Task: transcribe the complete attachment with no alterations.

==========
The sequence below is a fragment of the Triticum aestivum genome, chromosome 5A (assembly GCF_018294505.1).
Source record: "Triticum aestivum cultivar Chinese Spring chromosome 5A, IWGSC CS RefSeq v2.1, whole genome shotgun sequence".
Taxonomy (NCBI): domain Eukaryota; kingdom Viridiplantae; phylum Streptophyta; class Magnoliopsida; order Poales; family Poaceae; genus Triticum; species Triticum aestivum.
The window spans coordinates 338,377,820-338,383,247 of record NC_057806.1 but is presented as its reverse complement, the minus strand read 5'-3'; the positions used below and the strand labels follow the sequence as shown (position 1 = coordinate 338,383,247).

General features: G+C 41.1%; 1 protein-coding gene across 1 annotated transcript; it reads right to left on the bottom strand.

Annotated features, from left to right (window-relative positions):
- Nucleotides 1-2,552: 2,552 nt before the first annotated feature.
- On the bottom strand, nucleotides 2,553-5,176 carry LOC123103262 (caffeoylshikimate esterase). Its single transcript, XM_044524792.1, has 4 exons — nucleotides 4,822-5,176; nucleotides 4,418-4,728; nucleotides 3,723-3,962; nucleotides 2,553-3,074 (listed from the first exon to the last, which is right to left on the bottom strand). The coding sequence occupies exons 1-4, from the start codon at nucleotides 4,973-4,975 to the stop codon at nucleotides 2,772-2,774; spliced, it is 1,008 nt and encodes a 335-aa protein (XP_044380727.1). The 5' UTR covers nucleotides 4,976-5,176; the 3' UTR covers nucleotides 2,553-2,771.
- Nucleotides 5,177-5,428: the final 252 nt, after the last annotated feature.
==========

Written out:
The sequence below is a fragment of the Triticum aestivum genome, chromosome 5A (assembly GCF_018294505.1).
Source record: "Triticum aestivum cultivar Chinese Spring chromosome 5A, IWGSC CS RefSeq v2.1, whole genome shotgun sequence".
Taxonomy (NCBI): domain Eukaryota; kingdom Viridiplantae; phylum Streptophyta; class Magnoliopsida; order Poales; family Poaceae; genus Triticum; species Triticum aestivum.
The window spans coordinates 338,377,820-338,383,247 of record NC_057806.1 but is presented as its reverse complement, the minus strand read 5'-3'; the positions used below and the strand labels follow the sequence as shown (position 1 = coordinate 338,383,247).

General features: G+C 41.1%; 1 protein-coding gene across 1 annotated transcript; it reads right to left on the bottom strand.

Annotated features, from left to right (window-relative positions):
- Nucleotides 1-2,552: 2,552 nt before the first annotated feature.
- On the bottom strand, nucleotides 2,553-5,176 carry LOC123103262 (caffeoylshikimate esterase). Its single transcript, XM_044524792.1, has 4 exons — nucleotides 4,822-5,176; nucleotides 4,418-4,728; nucleotides 3,723-3,962; nucleotides 2,553-3,074 (listed from the first exon to the last, which is right to left on the bottom strand). The coding sequence occupies exons 1-4, from the start codon at nucleotides 4,973-4,975 to the stop codon at nucleotides 2,772-2,774; spliced, it is 1,008 nt and encodes a 335-aa protein (XP_044380727.1). The 5' UTR covers nucleotides 4,976-5,176; the 3' UTR covers nucleotides 2,553-2,771.
- Nucleotides 5,177-5,428: the final 252 nt, after the last annotated feature.